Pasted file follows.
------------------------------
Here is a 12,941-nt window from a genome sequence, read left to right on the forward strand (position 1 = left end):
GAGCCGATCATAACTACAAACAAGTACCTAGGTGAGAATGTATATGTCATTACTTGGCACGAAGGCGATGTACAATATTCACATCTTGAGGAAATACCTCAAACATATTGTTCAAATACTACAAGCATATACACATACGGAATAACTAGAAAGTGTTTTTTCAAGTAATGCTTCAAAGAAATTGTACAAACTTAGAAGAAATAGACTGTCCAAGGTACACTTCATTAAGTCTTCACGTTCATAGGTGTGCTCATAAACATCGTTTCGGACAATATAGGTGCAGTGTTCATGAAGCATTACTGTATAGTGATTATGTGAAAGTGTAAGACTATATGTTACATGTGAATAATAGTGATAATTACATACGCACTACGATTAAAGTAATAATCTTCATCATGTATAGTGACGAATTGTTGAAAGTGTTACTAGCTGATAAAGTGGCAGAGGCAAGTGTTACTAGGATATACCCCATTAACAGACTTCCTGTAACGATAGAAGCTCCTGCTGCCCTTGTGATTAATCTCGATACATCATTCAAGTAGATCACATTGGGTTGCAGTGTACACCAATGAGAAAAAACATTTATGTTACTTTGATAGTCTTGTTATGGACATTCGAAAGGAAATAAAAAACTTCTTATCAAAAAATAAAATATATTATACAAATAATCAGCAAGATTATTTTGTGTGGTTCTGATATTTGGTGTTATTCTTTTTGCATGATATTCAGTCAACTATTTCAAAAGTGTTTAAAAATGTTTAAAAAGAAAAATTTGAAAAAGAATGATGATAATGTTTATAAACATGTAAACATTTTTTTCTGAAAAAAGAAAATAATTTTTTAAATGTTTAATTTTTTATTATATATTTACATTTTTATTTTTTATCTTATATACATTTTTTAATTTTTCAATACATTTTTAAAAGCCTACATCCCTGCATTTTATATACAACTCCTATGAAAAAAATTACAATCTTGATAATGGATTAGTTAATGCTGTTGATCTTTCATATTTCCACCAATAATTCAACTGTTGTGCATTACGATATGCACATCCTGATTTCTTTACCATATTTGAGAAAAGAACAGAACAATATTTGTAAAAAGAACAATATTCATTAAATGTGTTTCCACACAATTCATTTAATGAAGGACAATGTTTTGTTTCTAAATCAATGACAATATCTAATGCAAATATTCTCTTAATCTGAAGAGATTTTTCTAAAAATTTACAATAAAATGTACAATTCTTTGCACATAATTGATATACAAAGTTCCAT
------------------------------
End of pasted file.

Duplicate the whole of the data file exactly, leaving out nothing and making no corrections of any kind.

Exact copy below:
Here is a 12,941-nt window from a genome sequence, read left to right on the forward strand (position 1 = left end):
GAGCCGATCATAACTACAAACAAGTACCTAGGTGAGAATGTATATGTCATTACTTGGCACGAAGGCGATGTACAATATTCACATCTTGAGGAAATACCTCAAACATATTGTTCAAATACTACAAGCATATACACATACGGAATAACTAGAAAGTGTTTTTTCAAGTAATGCTTCAAAGAAATTGTACAAACTTAGAAGAAATAGACTGTCCAAGGTACACTTCATTAAGTCTTCACGTTCATAGGTGTGCTCATAAACATCGTTTCGGACAATATAGGTGCAGTGTTCATGAAGCATTACTGTATAGTGATTATGTGAAAGTGTAAGACTATATGTTACATGTGAATAATAGTGATAATTACATACGCACTACGATTAAAGTAATAATCTTCATCATGTATAGTGACGAATTGTTGAAAGTGTTACTAGCTGATAAAGTGGCAGAGGCAAGTGTTACTAGGATATACCCCATTAACAGACTTCCTGTAACGATAGAAGCTCCTGCTGCCCTTGTGATTAATCTCGATACATCATTCAAGTAGATCACATTGGGTTGCAGTGTACACCAATGAGAAAAAACATTTATGTTACTTTGATAGTCTTGTTATGGACATTCGAAAGGAAATAAAAAACTTCTTATCAAAAAATAAAATATATTATACAAATAATCAGCAAGATTATTTTGTGTGGTTCTGATATTTGGTGTTATTCTTTTTGCATGATATTCAGTCAACTATTTCAAAAGTGTTTAAAAATGTTTAAAAAGAAAAATTTGAAAAAGAATGATGATAATGTTTATAAACATGTAAACATTTTTTTCTGAAAAAAGAAAATAATTTTTTAAATGTTTAATTTTTTATTATATATTTACATTTTTATTTTTTATCTTATATACATTTTTTAATTTTTCAATACATTTTTAAAAGCCTACATCCCTGCATTTTATATACAACTCCTATGAAAAAAATTACAATCTTGATAATGGATTAGTTAATGCTGTTGATCTTTCATATTTCCACCAATAATTCAACTGTTGTGCATTACGATATGCACATCCTGATTTCTTTACCATATTTGAGAAAAGAACAGAACAATATTTGTAAAAAGAACAATATTCATTAAATGTGTTTCCACACAATTCATTTAATGAAGGACAATGTTTTGTTTCTAAATCAATGACAATATCTAATGCAAATATTCTCTTAATCTGAAGAGATTTTTCTAAAAATTTACAATAAAATGTACAATTCTTTGCACATAATTGATATACAAAGTTCCAT